How Long Should a Sermon Be?

Time_management How long should the sermon be? Some might respond, coyly, "Shorter." I would simply say it isn't a matter of longer or shorter…it's a matter of "better." In most of the largest and fastest growing churches, sermons are actually much longer. However, as you might expect, the sermons are also generally much better. I define "better" as Christ-centered, relevant, textually faithful, and yes, even entertaining–that is…they hold the listener's attention throughout.

Sermons offer great potential to teach, ignite, focus, and call God's people. They shouldn't be cast aside or taken lightly–even in situations in which the sermon comes through a struggling communicator. Effective preachers should be thanked and encouraged to keep growing, and those who pay little attention to their sermons should be encouraged to start growing. Those who put in the preparation and struggle with communication should seek help there. Some strong communicators who preach cotton candy sermons that need to seek substance and genuine spiritual impact. 

Whatever your lot as a communicator, keep working at it. Don't feel obligated to go 45 minutes or an hour. If you have 20 minutes of good material…preach that. If you need an hour, ask for it, and use it well. My experience has been that people will sit gladly for an hour or twenty minutes of preaching provided they it's worthwhile.

T. David Gordon, in his somewhat cynical but helpful little book, Why Johnny Can't Preach, has it about right:

"I realized then that sermon length is not measured in minutes; it is measured in minutes-beyond-interest, in the amount of time the minister continues to preach after he has lost the interest of his hearers (assuming he ever kindled it in the first place)."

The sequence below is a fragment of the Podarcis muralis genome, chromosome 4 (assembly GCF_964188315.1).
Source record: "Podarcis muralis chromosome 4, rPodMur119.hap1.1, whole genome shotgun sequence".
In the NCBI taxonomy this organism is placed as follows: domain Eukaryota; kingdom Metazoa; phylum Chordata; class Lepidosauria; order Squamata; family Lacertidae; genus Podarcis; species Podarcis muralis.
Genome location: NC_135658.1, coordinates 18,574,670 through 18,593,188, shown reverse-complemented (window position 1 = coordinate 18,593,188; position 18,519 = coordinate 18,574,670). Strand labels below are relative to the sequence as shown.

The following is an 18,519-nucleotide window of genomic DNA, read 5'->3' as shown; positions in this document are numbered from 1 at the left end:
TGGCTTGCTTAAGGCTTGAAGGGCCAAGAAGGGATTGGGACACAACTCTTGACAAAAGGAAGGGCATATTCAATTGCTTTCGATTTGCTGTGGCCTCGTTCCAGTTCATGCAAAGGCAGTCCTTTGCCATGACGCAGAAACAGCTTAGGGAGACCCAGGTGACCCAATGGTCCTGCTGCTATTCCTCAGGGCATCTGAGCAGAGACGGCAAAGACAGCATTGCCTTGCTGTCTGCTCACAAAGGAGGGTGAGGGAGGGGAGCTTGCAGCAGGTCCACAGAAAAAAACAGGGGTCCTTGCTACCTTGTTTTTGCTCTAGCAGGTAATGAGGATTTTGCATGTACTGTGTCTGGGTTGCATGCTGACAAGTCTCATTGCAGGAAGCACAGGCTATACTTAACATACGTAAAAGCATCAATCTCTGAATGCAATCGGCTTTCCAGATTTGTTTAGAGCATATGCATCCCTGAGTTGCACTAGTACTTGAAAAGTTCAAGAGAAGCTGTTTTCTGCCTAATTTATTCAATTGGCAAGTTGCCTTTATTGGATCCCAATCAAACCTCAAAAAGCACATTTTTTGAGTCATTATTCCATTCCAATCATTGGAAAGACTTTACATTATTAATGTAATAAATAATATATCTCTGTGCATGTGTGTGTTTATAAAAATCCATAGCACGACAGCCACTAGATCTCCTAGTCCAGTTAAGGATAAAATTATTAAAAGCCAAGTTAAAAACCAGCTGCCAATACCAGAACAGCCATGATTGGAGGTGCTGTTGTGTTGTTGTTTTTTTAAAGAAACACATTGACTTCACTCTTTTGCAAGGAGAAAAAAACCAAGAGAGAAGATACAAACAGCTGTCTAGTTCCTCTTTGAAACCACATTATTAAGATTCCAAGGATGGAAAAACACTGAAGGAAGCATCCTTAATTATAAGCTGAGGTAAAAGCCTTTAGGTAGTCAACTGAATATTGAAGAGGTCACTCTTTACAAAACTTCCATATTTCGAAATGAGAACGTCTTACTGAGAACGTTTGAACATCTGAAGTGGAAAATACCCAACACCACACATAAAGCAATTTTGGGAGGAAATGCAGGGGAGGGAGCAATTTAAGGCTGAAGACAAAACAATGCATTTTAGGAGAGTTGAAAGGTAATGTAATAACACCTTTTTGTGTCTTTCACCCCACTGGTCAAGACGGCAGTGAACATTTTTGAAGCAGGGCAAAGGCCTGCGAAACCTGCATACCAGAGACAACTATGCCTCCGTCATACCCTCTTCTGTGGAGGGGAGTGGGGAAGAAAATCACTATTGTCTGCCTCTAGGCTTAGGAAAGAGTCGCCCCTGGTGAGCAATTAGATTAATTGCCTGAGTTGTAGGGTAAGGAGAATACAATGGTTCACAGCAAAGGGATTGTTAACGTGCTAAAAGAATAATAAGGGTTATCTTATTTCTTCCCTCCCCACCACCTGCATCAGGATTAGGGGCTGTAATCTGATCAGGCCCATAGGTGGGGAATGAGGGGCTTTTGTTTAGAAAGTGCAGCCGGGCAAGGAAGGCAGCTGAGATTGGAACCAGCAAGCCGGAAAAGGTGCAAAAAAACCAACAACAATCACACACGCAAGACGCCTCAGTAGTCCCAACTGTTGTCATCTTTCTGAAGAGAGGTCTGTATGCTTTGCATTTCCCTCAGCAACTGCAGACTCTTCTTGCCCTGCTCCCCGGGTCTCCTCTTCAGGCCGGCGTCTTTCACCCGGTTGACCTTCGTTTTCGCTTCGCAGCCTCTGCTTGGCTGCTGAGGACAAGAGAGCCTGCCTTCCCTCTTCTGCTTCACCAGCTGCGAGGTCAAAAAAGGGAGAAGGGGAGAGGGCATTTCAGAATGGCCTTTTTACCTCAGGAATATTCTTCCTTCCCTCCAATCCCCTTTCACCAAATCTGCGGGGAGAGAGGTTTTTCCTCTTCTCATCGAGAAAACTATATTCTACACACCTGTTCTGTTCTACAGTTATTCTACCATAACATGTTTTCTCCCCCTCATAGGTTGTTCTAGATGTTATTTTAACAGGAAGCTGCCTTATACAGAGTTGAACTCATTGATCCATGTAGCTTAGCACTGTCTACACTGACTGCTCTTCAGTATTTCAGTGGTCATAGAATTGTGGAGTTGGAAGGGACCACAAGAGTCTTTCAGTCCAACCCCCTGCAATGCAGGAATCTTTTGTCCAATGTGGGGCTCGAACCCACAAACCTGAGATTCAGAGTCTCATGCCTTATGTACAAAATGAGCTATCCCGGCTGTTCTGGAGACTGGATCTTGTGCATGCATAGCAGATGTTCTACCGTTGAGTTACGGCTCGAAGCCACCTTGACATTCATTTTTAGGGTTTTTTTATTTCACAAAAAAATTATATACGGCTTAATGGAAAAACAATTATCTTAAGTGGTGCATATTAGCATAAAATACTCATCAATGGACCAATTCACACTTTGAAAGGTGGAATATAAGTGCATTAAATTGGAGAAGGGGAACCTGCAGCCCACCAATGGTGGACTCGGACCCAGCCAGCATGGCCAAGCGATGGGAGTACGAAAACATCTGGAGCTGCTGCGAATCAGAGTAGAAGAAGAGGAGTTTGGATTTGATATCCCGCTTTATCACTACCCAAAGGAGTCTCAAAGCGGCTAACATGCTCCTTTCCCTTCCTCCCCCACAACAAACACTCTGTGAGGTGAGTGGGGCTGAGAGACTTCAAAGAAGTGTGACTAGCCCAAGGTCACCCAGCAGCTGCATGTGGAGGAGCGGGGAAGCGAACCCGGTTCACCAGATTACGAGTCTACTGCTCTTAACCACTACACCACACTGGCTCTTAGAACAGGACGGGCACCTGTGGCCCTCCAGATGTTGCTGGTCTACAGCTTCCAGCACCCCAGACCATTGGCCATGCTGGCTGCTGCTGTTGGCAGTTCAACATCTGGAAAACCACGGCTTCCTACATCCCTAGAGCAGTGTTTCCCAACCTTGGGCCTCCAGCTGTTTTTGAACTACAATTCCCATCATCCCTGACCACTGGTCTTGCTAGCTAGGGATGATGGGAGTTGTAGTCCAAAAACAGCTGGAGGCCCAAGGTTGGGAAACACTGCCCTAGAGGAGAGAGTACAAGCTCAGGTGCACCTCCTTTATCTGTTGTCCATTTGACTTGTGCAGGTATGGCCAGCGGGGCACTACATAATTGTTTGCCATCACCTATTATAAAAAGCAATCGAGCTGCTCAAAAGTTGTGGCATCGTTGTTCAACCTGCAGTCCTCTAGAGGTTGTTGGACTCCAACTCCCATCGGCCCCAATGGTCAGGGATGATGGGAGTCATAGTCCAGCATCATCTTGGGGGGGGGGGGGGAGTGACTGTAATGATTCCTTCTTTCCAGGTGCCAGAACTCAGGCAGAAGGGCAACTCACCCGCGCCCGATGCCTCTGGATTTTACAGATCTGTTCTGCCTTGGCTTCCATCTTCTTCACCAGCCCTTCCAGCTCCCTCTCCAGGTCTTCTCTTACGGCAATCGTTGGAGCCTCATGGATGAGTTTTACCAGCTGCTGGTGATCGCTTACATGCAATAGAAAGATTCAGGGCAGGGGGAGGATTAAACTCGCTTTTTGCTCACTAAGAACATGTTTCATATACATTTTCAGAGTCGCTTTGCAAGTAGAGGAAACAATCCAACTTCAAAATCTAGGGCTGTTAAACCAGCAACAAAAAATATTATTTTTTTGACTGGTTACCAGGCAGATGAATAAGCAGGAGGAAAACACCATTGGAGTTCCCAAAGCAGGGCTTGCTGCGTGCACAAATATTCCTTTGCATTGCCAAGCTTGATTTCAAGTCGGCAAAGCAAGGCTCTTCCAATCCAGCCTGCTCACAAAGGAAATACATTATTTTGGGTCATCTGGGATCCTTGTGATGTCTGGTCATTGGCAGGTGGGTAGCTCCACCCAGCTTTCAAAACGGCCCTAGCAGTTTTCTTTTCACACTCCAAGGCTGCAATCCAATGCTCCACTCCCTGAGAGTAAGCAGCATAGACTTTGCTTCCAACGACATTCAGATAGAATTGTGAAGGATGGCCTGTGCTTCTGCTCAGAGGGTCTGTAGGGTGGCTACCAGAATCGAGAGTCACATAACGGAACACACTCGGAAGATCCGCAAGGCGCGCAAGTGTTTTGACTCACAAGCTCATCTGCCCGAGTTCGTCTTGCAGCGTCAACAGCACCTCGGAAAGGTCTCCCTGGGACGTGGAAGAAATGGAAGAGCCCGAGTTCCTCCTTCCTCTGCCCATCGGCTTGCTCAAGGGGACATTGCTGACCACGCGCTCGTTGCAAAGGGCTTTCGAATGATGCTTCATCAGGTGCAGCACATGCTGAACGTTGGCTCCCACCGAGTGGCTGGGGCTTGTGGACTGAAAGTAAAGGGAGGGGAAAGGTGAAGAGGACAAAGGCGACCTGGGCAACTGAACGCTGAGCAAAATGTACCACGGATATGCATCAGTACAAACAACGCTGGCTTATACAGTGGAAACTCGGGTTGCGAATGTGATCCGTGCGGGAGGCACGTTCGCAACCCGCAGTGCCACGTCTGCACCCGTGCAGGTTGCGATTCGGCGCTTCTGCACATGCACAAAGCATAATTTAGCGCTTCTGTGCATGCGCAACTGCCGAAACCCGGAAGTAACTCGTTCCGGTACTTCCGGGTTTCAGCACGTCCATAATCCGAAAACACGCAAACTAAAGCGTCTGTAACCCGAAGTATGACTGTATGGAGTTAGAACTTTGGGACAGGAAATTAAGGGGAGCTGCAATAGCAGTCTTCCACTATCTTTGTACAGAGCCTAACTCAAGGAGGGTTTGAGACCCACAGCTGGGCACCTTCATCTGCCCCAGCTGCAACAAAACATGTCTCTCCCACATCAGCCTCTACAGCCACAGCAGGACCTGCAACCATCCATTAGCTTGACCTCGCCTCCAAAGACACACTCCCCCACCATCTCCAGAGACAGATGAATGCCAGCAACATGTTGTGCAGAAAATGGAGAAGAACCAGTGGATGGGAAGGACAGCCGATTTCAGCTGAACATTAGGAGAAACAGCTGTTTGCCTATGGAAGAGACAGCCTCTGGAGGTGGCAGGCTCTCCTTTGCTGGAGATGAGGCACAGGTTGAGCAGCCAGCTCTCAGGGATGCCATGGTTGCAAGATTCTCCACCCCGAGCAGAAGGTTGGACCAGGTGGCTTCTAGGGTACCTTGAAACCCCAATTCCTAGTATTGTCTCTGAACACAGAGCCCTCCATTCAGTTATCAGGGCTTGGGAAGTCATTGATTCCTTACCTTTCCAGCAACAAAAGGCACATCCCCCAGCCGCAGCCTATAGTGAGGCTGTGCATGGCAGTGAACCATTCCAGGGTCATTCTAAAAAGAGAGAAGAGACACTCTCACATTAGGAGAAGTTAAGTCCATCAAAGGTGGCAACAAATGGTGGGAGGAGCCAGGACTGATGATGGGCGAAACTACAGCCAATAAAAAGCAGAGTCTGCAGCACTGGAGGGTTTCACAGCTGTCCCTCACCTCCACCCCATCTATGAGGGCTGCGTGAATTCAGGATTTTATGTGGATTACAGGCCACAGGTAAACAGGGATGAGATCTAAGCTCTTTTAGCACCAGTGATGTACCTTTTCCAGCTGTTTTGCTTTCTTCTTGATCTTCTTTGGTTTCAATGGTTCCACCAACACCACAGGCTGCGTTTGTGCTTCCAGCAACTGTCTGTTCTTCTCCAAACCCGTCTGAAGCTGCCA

Preaching should take as much time as it should. No less and no more. For me, that's typically 30-35 minutes.

What is it for you either as a preacher or hearer? Do you think a sermon should have a set length? If so, what is it?


Dr. Tim Spivey is Lead Planter of New Vintage Church in San Diego, California. He is the author of numerous articles and one book, "Jesus: The Powerful Servant." A sought after speaker for events, Tim also serves as Adjunct Professor of Religion at Pepperdine University. Tim serves as a church consultant, and his writings are featured on, Church Executive magazine, Faith Village, Sermon Central, and Giving Rocket.

Please note: I reserve the right to delete comments that are offensive or off-topic.

Share Your Thoughts

3 thoughts on “How Long Should a Sermon Be?

  1. As someone who gets to preach 5-10 times a year, I have the advantage of really putting my best material together, or at least should be able to do that. I am also very conscious of my audience. What every preacher knows, and many congregants may not realize, is that we can see each audience member individually and read their physical cues. I see people nodding, smiling, laughing, texting, and falling asleep. I respond to these cues. What I have also noticed, is that you get really mixed signals across an audience. That says to me that interest and attention is very personal. I think the biggest mistake we make as preachers is trying to get in too many points. In their book, The Big Idea, the authors suggest that the more “little ideas” we throw at people, the less likely they are to have any meaningful takeaways. Instead, they suggest that we have a single message, one that is reiterated in our songs, scripture reading, even children’s classes. Having this singular “Big Idea” gives the audience something they can focus and reflect on. Test it out at your church; ask people what the main point was of your last sermon or class. Hopefully you will be pleasantly surprised.

  2. hey tim, i usually preach 40 minutes. and from feedback that i’ve received (and i take it with a grain of salt), i can hold peoples’ attention for that long and even 5-10 minutes longer if it’s an interesting enough topic preached with enough insight and passion. mark driscoll can go over an hour and still hold peoples’ attention. so i agree with you… it does depend upon the individual preacher’s ability to capture hearts and minds. but we should/need to get honest feedback from our team and congregation.